Newsday's Bob Glauber goes the extra yard for the inside scoop on the NFL.
Saints players suspended; Vilma to miss entire 2012 season
Four players involved in the Saints’ illegal bounty program have been suspended by NFL commissioner Roger Goodell, the league announced today.
Middle linebacker Jonathan Vilma was suspended the entire season, while defensive lineman Anthony Hargrove, now with the Green Bay Packers, was suspended eight games. Saints defensive end Will Smith was suspended four games, and linebacker Scott Fujita, now with the Cleveland Browns, received a three-game suspension.
Goodell leveled the sanctions under Article 46 of the league’s collective bargaining agreement, which authorizes the commissioner to discipline players for conduct detrimental to the integrity of and public confidence in the NFL.
According to the league, its investigation concluded that while he was captain of the Saints’ defense under defensive coordinator Gregg Williams, Vilma helped fund the program. The league said several independent sources indicated that Vilma offer a $10,000 bounty to any player who knocked Cardinals quarterback Kurt Warner out of the 2009 divisional playoff game. He offered the same amount to anyone who knocked Vikings quarterback Brett Favre out of the 2009 NFC Championship Game the following week.
Fujita pledged money toward the bounty pool, which paid cash rewarded for “cart-offs” and “knockouts” that caused opposing players to leave games or be carted off the field.
Hargrove also participated in the program, according to league investigators. He submitted a signed declaration to the NFL that established the existence of the program, and that he participated in it. Hargrove told at least onen player on another team that Favre was a target of the Saints’ bounty program in the NFC title game, according to the league. Hargrove also obstructed the league’s 2010 investigation into the program by lying to investigators, the league said.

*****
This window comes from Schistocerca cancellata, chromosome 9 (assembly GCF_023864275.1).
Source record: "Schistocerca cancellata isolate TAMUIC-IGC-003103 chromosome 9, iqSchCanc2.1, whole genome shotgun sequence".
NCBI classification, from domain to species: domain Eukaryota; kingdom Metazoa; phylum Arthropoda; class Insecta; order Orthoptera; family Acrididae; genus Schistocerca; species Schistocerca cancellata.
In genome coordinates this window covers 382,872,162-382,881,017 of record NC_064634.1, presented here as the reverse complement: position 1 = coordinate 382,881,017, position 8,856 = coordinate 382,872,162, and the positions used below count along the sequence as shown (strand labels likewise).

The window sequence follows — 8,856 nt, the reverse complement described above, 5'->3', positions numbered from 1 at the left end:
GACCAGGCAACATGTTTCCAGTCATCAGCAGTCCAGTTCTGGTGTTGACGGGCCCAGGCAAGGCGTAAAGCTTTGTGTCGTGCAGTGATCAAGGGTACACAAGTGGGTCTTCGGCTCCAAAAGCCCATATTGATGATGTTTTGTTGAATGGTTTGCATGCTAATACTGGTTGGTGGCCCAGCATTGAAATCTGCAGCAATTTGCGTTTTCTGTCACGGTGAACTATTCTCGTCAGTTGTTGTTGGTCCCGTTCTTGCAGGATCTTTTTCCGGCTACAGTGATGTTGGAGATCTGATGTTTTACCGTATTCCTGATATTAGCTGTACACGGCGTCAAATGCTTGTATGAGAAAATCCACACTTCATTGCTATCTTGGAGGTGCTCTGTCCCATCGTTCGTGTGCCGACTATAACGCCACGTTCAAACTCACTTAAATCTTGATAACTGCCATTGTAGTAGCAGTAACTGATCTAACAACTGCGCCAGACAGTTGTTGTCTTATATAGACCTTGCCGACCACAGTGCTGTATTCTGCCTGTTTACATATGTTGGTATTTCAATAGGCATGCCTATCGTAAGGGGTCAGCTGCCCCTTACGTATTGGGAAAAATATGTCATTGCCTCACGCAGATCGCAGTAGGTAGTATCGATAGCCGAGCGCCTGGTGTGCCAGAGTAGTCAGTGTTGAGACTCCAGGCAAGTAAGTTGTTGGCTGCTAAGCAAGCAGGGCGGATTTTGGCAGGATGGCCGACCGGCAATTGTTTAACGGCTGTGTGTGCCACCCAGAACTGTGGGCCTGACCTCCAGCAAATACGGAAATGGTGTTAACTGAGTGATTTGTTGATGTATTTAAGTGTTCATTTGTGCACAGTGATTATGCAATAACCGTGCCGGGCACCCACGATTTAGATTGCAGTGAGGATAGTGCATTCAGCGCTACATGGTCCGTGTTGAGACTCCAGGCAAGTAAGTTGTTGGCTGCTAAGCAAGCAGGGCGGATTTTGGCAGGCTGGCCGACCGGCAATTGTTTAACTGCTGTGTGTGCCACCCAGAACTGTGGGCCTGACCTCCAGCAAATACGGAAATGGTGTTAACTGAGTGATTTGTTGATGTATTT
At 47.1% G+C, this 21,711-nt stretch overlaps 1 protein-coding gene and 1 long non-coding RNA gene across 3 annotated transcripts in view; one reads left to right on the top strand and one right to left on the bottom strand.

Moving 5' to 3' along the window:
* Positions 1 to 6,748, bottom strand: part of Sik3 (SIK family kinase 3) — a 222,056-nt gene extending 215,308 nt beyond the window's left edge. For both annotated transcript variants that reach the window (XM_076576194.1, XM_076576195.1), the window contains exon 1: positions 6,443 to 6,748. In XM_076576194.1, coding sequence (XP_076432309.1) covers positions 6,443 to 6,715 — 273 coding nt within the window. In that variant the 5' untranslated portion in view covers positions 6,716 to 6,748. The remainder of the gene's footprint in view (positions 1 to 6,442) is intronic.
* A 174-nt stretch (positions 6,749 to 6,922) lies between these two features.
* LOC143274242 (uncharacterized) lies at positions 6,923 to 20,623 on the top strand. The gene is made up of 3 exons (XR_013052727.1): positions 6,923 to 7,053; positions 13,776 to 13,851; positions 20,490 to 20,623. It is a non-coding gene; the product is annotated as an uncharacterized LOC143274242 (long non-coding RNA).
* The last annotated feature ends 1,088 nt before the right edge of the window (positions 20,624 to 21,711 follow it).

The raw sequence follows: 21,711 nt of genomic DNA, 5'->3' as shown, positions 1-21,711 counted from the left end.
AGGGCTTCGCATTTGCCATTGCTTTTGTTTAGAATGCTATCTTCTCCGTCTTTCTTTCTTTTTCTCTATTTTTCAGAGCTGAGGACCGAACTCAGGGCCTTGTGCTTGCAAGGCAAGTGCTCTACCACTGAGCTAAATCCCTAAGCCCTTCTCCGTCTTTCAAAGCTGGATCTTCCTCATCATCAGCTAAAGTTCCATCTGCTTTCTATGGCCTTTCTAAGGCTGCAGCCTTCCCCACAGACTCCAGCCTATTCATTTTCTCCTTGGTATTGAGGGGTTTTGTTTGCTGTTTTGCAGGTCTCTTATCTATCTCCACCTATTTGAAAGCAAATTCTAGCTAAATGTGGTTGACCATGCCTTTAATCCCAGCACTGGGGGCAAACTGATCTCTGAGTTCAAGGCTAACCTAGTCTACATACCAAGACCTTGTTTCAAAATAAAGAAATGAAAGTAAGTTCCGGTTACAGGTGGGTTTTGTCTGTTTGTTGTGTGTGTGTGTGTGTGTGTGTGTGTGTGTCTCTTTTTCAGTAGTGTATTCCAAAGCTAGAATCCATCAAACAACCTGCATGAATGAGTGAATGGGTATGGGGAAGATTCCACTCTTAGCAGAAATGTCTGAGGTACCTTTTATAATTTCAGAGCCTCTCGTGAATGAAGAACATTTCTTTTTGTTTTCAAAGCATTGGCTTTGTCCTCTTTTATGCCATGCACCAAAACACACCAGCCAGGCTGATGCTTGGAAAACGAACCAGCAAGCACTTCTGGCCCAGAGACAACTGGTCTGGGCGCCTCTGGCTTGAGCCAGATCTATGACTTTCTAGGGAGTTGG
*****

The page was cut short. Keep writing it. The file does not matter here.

Smith assisted Williams in establishing and funding the program while he was captain of the defense.
Fujita, Hargrove, and Smith are permitted to participate in all off-season activity, including preseason games, before the suspensions take effect at the end of the preseason. If an appeal is filed by any players, Goodell would hear the appeal and decide the player’s fate.
“It is the obligation of everyone, including the players on the field, to ensure that rules designed to promote player safety, fair play, and the integrity of the game are adhered to and effectively and consistently enforced,” Goodell said in a statement. “Respect for the men that play the game starts with the way players conduct themselves with each other on the field.”
According to the league’s report, up to 27 players participated in the bounty program. However, Goodell suspended only those players who were actively funding the program or taking a leadership role in it.
Williams has been suspended indefinitely, while Saints head coach Sean Payton has been suspended for the entire season. General manager Mickey Loomis was suspended eight games, and assistant head coach/linebackers coach Joe Vitt, now the interim head coach, was suspended six games.
The Saints were fined $500,000 and docked two second-round draft picks.
All suspensions were unsuccessfully appealed, although some financial penalties may be lessened by Goodell.
“In assessing player discipline, I focused on players who were in leadership positions at the Saints; contributed a particularly large sum of money toward the program; specifically contributed to a bounty on an opposing player; demonstrated a clear intent to participate in a program that potentially injured opposing players; sought rewards for doing so; and/or obstructed the 2010 investigation,” Goodell said.
“No bounty program can exist without active player participation,” Goodell said. “The evidence clearly showed that the players being held accountable today willingly and enthusiastically embraced the bounty program. Players put the vast majority of the money into this program and they share responsibility for playing by the rules and protecting each other within those rules."